Guest columnist Rev. Julie G. Olmsted: ‘A global disease of hatred’


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Published: 12-30-2023 5:56 PM

In the Sermon on the Mount in the Bible, Jesus tells his audience: “Take out the log in your own eye before you can expect to remove the speck in your neighbor’s.”

It is a friendly (and somewhat comical) admonition to discipline oneself not to judge others. He recognizes that it is easy for us to see the faults of our neighbor, much less so to see our own. It’s somewhat like a dog chasing its own tail or trying to see the back of our own eyeballs. It takes humility and a steely focus to recognize the ways in which we fall short of our own self-professed ideals and standards. Instead of dealing with the difficulty of acknowledging and correcting those ways, we seek to “cast out” our shortcomings, in order to feel more comfortable with ourselves.

In modern psychology, for the individual, this is called projection. It causes us to see others’ ways as wrong, wrong, wrong. The tendency grows until it becomes infected with disdain and contempt. It takes form in prejudice, hatred and blaming in ways that are illogical and dangerous, based on slight evidence, if any. We call out the failings of others while we ourselves remain right, right, right.

This is true not only of individuals. It is true of groups of people, sometimes of whole cultures. The more we do it, the more we want to do it and continue to do it. It helps us never have to look at ourselves. It makes us feel better, superior even.

Many layers accumulate over the years, so that we become habituated to this way of seeing other people, of seeing the world writ large. It is deeply ingrained, like layers of rock and sludge. We seem not to be able to help it, it has become “natural” to us, and therefore singularly correct in our minds. It is this perilous, rather hopeless condition I observe in the wave of antisemitism that has gripped our country in recent months.

Any kind of prejudice about whole groups/tribes/religions of people can be characterized by the ancient parable of the Indian blind men who try to describe what an elephant is like. In Buddhism, Jainism, Islam, and Hinduism the parable can be found. Ramakrishna Paramahamsa summarizes it like this: When the men try to tell what the elephant is like, one says when touching its legs, “It is like a pillar.” Another says when touching its ears, “It’s like a husking basket.”

“Similarly, he who touches its trunk, belly or tail, describes it differently. In the same way, he who has seen the Lord in a particular way limits the Lord to that alone and thinks that he is nothing else.” (Stories from the Ramakrishna Kathramrita, 19th-century saint.)

We “see,” make assumptions, and judge others, based on our limited perceptions, what we have been told, what has been passed down to us. Layer upon layer.

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To hate, intimidate or cause suffering for Jews in our country based on our limited perceptions of what is happening halfway across the globe is a form of insanity. It is a major log in the eye of those who would do the harm, coming from a prejudice that has been passed down for centuries, if not for millennia.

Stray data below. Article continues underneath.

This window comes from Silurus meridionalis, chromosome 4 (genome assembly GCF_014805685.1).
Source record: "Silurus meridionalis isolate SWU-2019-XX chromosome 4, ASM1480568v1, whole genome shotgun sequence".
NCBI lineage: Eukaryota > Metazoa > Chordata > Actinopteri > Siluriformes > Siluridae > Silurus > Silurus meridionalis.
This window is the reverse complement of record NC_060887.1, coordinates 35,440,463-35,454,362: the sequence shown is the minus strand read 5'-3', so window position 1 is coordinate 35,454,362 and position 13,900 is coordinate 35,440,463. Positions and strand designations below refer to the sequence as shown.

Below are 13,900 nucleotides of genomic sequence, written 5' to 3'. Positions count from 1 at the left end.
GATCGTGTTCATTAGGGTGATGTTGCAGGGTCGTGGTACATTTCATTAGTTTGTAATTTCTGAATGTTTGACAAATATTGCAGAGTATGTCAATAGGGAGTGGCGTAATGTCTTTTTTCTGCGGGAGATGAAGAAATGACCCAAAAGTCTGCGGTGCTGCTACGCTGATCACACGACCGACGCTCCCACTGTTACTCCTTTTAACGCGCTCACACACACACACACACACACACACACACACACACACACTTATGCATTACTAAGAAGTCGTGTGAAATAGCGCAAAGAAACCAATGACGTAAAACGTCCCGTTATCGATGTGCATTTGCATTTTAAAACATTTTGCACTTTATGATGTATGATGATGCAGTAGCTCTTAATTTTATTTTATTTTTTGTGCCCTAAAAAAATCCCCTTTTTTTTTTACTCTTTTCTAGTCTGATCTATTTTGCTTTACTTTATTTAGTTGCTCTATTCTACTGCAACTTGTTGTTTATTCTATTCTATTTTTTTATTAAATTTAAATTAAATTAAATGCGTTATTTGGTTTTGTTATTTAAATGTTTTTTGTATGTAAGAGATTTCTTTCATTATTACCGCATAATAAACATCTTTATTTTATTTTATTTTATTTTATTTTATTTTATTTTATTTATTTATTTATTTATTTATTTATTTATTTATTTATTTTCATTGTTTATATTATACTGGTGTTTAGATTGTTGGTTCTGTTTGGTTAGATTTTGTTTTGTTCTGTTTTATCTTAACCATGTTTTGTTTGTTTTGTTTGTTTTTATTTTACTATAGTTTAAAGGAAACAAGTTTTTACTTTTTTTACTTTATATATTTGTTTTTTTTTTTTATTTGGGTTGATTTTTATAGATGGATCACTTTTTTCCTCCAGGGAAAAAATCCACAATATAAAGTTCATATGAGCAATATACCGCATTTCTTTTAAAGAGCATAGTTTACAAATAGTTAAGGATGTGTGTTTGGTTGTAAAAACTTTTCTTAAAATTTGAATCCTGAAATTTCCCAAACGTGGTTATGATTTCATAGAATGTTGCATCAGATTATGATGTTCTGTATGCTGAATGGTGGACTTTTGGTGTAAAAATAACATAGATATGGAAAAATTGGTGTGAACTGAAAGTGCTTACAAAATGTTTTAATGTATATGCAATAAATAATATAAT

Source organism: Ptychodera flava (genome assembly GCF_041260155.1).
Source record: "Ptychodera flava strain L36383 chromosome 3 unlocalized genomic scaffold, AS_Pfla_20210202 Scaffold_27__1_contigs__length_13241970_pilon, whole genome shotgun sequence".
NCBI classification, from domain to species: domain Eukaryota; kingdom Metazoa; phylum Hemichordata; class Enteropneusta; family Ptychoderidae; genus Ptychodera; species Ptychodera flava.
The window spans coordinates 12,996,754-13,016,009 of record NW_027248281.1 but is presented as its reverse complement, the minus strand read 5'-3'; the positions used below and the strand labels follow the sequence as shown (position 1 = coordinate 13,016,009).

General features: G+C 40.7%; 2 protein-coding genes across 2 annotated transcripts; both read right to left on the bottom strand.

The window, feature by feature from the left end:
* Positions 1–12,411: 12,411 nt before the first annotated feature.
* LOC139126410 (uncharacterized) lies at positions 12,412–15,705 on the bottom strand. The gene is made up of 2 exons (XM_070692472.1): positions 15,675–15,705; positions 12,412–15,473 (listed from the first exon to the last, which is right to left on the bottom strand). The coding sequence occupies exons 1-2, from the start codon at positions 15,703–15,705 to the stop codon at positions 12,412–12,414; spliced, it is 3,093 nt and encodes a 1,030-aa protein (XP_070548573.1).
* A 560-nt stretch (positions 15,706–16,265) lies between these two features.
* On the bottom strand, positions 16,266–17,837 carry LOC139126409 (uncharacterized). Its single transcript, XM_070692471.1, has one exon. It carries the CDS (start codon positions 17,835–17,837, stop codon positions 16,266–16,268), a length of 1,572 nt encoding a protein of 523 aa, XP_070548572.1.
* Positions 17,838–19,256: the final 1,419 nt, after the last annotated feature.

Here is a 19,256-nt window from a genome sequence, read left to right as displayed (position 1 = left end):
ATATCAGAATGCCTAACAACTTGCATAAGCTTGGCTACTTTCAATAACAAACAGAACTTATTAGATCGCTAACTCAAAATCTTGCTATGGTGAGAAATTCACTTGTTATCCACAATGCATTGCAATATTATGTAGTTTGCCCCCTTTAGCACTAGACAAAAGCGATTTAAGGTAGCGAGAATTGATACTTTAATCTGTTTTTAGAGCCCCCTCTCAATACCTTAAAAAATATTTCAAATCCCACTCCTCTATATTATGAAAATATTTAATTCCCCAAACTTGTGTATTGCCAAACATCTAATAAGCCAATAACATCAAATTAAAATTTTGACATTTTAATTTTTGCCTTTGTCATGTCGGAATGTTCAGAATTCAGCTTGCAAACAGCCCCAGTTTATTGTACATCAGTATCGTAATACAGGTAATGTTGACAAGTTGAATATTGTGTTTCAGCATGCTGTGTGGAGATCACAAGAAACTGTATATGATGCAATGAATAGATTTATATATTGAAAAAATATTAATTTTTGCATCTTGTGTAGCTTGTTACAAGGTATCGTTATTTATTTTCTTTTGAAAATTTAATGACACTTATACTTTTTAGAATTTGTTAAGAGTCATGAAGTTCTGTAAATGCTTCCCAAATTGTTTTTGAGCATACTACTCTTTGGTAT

Antisemitism is an inherited addiction, a disease, much like alcoholism or cancer. We can’t help that we have this condition, but we can tell the truth about it and see it for what it is. In the realm of human failings, awareness is the open door to healing.

Many Christians have inherited the disease from the New Testament and the toxic interpretations of those blaming Jews for the death of Jesus (even though it was all “foretold” in Scripture). The stories of his crucifixion can give fodder to anyone who would like to blame them for cowardice and betrayal, especially as found in the story of Barabbas in the gospels. But the Jews were persecuted long before Jesus (who was himself a Jew), as told by the ancients in the story of Exodus, throughout the Bible, and of course, in our own recent history of the Holocaust.

Hate speech, bomb threats, college campus harassment, internet hate-mongering and screeds, attacks on children and elders, not to mention the horrendous massacre of innocents on Oct. 7, speak of the terrible global disease of hatred and projection that causes people to literally forget that Jews are flesh and blood human beings, just like the rest of us.

Many Jews here in our own country condemn the unrelenting response toward Hamas, and by extension, the Palestinian people. They long for peace, as so many of us do. Yet the antisemitism continues, overlooking the fact that these Jews have nothing to do with what the Israeli government/military is doing.

An unprecedented number of attacks on synagogues occurred recently. It’s insane. It needs to stop. We all need to take a collective breath and understand. We don’t know what an elephant is. We can’t see because of the log in our eye. We need help. We have the disease. An intervention is called for. And we need to pray, pray, pray. Pray for the log to be removed. Pray for the fever of hate to be broken.

Our Jewish brothers and sisters need all of us to stand for the possibility of peace and goodwill that define the Christmas season. Generations have inherited this distorting and destructive hate, this horrible disease. It is way past time to see it, name it, and dare to let it go.

The Rev. Julie G. Olmsted lives in Northampton.